So you may be reading this wondering how anyone can become addicted to shopping. It isn't a drink, or a drug, so how can it be an addiction? Well, it is. Someone who has a shopping addiction feels different when they shop. They feel a sense of euphoria, or happiness, the shopping actually changes their mood. It doesn't sound so bad, right? Let's say, it's the holidays and you are buying for all your family members. Maybe you are just shopping for a nice birthday gift for a friend, or buying the kids school clothes in the fall. That sounds reasonable. You're having a bad day, why don't you go out and buy yourself something nice? Well, for some people, it isn't about having a bad day, or treating themselves to something nice. It's about feeding an overwhelming desire to spend money, which in many cases can be devastating to a family's budget. This addiction is compulsive shopping, or an excessive amount of spending with no regard to the consequences.
Similar to an alcoholic
or a drug addict, a "shopaholic" will hide their purchases or hide the receipts from their significant other. Here are some other signs you may want to look for:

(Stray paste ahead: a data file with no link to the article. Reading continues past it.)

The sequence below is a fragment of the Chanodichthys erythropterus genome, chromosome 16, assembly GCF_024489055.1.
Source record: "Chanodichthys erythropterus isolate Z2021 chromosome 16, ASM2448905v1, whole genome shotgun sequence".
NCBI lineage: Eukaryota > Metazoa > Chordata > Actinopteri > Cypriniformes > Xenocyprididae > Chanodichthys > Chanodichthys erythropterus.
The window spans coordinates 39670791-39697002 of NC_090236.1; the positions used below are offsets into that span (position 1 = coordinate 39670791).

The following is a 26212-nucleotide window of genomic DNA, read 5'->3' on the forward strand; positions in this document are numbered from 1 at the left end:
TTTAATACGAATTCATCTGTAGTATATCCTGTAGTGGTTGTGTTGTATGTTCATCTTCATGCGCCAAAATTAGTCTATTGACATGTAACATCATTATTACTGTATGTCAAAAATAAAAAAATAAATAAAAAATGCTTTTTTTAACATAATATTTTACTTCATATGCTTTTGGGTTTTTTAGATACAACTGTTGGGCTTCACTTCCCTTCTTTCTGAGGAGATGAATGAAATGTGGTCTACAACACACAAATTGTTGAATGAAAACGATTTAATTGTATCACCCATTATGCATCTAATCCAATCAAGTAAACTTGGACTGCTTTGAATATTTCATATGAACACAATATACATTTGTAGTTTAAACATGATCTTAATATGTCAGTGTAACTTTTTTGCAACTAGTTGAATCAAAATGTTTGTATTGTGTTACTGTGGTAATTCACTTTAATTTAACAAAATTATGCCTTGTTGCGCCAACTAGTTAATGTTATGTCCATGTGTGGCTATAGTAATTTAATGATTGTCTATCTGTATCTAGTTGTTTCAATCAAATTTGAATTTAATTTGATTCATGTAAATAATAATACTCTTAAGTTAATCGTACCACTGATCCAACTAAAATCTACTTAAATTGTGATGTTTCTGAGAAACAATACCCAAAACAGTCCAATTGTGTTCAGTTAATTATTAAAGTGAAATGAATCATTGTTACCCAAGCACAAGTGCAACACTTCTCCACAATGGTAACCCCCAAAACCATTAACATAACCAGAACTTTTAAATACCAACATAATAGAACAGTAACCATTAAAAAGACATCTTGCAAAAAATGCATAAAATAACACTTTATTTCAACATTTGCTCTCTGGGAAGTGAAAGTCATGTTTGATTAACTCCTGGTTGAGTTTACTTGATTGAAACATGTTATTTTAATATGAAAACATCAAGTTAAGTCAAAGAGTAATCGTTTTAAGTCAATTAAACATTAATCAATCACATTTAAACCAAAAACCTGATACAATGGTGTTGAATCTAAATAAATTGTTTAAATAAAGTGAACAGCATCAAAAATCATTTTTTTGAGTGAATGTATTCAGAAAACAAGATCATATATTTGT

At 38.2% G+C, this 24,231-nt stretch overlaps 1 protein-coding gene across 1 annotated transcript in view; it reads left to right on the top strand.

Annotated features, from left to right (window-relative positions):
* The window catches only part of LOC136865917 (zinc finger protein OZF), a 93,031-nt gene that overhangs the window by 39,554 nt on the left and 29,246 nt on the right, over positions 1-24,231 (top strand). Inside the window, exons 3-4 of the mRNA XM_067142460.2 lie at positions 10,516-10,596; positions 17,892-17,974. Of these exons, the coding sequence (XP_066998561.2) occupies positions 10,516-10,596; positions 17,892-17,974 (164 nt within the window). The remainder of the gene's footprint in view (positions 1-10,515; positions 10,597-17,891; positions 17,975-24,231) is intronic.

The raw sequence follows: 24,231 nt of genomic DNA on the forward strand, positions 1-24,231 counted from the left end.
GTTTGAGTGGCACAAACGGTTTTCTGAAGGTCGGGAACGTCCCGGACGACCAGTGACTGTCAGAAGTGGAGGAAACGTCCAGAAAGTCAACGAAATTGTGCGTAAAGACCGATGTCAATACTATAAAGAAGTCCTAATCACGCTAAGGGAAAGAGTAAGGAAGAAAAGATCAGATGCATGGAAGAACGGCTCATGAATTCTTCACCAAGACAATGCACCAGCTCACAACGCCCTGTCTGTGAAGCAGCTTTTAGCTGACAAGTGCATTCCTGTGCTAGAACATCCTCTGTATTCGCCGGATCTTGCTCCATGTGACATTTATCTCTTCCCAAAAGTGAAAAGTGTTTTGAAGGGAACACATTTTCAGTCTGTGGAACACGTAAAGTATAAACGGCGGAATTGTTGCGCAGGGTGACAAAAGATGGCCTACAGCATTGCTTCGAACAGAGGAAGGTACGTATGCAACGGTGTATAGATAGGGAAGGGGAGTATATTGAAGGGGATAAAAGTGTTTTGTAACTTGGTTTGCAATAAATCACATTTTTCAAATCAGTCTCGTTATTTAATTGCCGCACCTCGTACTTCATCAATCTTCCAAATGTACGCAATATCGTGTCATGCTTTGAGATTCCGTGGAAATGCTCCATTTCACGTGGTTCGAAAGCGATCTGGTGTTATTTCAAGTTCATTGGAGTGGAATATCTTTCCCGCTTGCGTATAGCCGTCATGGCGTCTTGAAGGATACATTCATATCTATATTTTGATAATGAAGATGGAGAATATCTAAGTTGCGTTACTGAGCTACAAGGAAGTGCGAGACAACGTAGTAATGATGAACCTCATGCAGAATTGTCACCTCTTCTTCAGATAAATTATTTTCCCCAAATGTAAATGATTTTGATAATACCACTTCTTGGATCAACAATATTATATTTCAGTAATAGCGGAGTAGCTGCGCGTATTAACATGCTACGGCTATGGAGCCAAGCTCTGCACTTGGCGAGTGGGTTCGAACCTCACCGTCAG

- Compulsive buying: You need a blouse, but you come home after shopping with 7 blouses.
- Going over budget: Perhaps you have a certain amount of money set aside for spending, for example $100.00, and you spend $500.00.
- Hiding purchases: You may be tired of being criticized by your significant other for spending too much money all the time. So, you stop telling them. You hide purchases in closets or the trunk of the car, or you lie about where you got it. You may say you received the item as a gift from a friend, rather than tell them you just spent $200.00 on a purse.
- Hiding bills: You may find yourself opening new credit card accounts without consulting your partner and hide the bills from them. You may be transferring money from one account to another to cover the spending. Shopping addiction typically affects women, and often times the spending will exceed $20,000 in combined debts which may ultimately lead to a divorce.
Here are some other signs you may want to look for if you think you or your loved one may be suffering from shopping addiction:
- Feeling ashamed, embarrassed or guilty after a shopping spree
- Shopping to cover up a feeling of depression, loneliness, or anxiety
- Buying things with credit cards because you don't have enough cash
- Lying about money or how much money you are spending
- Obsessively thinking about money
If these signs sound familiar to you, you may want to consider getting help. Believe it, this is a common addiction and professional help is available to you at a California Treatment Center
. If you are reading this article you have already taken a step in the right direction.